How the National Weather Service Makes 6.3 Billion Observations a Day

The National Weather Service (NWS), a division of the National Oceanic and Atmospheric Administration (NOAA), claims it makes 6.3 billion observations a day, which it says is the way it tracks weather around the world and makes accurate forecasts. To register how large the figure is, note that the number equates to about 80% of the world’s population. The figure seems impossible, but the NOAA has explanations.

Most of the information comes from satellites. Some of this comes from direct observations of the atmosphere, land and water. However, a great deal originates with what the agency calls “remote sensing.” Based on an ability to get information from an object with which it does not have contact, it is at the core of NWS data gathering. “Remote sensing provides a unique perspective from which to observe large regions. These sensors can measure energy at wavelengths which are beyond the range of human vision,” says the agency.

Weather radar is the second-largest source of information. Additionally, the NWS launches balloons twice a day from 100 locations. These balloons test for wind speed, atmospheric pressure, temperature and humidity.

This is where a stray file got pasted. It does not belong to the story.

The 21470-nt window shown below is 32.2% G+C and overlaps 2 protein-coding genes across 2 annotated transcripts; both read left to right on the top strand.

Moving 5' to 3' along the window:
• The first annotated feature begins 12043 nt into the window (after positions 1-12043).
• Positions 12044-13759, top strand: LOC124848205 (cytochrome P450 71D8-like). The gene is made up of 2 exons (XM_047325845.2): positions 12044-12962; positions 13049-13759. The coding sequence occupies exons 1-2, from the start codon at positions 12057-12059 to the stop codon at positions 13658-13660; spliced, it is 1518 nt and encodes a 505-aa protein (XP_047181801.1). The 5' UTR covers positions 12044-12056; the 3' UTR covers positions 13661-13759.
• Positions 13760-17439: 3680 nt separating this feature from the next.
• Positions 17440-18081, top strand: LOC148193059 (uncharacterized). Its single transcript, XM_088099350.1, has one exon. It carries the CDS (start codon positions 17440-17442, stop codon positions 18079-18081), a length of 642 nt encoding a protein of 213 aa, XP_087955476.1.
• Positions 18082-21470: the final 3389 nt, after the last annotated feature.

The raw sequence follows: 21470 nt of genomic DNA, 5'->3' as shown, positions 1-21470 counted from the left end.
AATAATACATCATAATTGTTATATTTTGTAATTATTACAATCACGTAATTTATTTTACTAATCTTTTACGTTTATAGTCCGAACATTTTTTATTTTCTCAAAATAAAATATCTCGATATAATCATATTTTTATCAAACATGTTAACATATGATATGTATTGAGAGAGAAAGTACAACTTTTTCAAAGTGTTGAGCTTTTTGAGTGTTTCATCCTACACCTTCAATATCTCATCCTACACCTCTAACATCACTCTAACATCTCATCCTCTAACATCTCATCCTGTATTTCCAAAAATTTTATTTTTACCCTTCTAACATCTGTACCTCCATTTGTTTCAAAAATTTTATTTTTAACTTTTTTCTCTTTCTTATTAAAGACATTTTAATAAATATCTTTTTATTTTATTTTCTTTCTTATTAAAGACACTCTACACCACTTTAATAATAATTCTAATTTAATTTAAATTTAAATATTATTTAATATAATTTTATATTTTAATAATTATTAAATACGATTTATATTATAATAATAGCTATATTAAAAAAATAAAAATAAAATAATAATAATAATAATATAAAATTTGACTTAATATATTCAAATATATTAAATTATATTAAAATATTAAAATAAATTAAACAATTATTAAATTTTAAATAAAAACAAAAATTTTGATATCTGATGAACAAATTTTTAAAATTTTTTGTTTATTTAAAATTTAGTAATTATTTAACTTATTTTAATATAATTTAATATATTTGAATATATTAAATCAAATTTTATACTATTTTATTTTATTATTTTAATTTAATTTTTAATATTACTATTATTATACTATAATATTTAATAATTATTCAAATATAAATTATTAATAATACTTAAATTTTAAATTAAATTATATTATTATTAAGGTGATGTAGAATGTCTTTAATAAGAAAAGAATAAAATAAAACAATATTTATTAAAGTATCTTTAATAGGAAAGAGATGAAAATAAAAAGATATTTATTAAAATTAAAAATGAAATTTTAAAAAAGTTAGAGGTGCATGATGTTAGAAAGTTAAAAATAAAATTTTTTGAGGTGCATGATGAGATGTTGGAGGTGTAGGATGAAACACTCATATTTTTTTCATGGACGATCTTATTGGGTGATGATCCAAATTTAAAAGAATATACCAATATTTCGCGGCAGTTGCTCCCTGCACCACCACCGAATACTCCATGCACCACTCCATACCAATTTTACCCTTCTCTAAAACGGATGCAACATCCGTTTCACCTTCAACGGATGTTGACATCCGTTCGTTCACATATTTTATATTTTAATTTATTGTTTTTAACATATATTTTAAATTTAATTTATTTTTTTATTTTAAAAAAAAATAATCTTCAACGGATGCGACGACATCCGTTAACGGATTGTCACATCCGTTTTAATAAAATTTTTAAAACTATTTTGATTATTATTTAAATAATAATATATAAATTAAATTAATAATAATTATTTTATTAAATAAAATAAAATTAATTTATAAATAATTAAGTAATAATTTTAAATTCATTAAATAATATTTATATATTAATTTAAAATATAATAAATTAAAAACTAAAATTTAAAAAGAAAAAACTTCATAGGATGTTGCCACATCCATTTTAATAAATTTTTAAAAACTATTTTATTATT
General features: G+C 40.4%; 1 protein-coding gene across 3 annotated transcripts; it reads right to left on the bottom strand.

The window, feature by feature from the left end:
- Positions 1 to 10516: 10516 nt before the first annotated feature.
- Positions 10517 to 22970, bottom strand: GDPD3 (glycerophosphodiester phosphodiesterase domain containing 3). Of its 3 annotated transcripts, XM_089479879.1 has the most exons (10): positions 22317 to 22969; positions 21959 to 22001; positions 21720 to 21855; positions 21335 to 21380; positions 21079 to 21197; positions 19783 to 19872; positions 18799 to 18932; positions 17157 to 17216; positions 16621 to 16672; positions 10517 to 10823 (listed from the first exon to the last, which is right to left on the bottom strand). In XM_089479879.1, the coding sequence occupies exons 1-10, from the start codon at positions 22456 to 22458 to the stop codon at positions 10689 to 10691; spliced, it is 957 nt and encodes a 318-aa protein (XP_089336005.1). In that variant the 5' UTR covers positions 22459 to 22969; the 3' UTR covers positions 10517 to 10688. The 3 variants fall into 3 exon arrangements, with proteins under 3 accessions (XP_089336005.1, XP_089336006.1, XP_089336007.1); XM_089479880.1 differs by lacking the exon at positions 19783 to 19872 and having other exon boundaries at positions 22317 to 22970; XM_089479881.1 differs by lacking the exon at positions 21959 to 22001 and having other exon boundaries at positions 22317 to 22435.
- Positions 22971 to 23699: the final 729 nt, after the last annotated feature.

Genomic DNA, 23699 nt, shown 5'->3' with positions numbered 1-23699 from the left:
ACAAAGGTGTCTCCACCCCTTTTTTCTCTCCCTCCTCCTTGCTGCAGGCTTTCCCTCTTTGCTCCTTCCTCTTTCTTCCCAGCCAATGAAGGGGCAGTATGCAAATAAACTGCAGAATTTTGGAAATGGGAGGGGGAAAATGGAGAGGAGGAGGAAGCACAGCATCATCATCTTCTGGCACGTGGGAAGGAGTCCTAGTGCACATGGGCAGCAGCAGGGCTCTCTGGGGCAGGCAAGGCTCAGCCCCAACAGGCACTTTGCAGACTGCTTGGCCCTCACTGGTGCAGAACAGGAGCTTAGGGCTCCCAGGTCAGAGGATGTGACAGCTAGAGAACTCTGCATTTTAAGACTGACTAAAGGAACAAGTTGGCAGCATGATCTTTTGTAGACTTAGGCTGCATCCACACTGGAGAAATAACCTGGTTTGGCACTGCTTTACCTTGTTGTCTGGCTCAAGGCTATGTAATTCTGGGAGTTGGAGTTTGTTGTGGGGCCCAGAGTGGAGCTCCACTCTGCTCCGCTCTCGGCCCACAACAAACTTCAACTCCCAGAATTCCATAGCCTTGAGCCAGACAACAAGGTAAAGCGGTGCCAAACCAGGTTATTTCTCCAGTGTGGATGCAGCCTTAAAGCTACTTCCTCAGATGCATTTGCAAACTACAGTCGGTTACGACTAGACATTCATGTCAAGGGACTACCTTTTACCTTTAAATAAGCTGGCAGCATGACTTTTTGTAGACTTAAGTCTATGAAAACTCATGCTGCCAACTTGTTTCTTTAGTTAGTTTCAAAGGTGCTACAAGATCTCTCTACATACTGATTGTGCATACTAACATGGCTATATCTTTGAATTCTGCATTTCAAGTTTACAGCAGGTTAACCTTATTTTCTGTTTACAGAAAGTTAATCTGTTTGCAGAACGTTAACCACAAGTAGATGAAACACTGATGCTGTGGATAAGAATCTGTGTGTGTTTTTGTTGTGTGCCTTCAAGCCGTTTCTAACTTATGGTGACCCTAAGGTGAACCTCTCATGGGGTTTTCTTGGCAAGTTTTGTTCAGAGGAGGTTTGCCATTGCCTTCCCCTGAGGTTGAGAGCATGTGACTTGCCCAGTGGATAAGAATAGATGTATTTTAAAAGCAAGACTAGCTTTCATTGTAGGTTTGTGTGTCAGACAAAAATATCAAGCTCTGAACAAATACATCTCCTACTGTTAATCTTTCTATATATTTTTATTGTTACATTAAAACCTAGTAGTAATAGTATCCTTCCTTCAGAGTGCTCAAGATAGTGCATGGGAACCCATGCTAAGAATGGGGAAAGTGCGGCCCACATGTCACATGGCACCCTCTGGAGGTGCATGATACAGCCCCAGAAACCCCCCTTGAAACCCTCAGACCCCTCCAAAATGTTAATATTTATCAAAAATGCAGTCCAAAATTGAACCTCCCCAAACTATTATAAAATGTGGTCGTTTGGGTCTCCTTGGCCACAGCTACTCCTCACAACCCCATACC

Another program includes cooperation among several agencies. The Automated Surface Observing Systems is a joint venture with the Federal Aviation Administration and the Department of Defense. One primary goal of the venture is to check conditions at runways across the nation’s airports.

The NWS also gathers data from commercial aircraft. Called Aircraft Meteorological Data Reports, they are based on information from private planes. The companies that are part of the program include American, Delta, Federal Express, Northwest, Southwest, United and UPS.

Finally, moored buoys carry weather collection equipment. These are set up in areas that range from the western Atlantic to the Pacific Ocean around Hawaii, and from the Bering Sea to the South Pacific. They collect data on barometric pressure; wind direction, speed and gusts; air and sea temperature; and wave energy, which includes wave height.

Asked about the 6.3 billion figure, a spokesperson said, “On average we collect over 6 billion observations a day. That number fluctuates daily depending on ongoing weather events (we supplement our observations during active weather).”

So, that massive figure is not the same every day.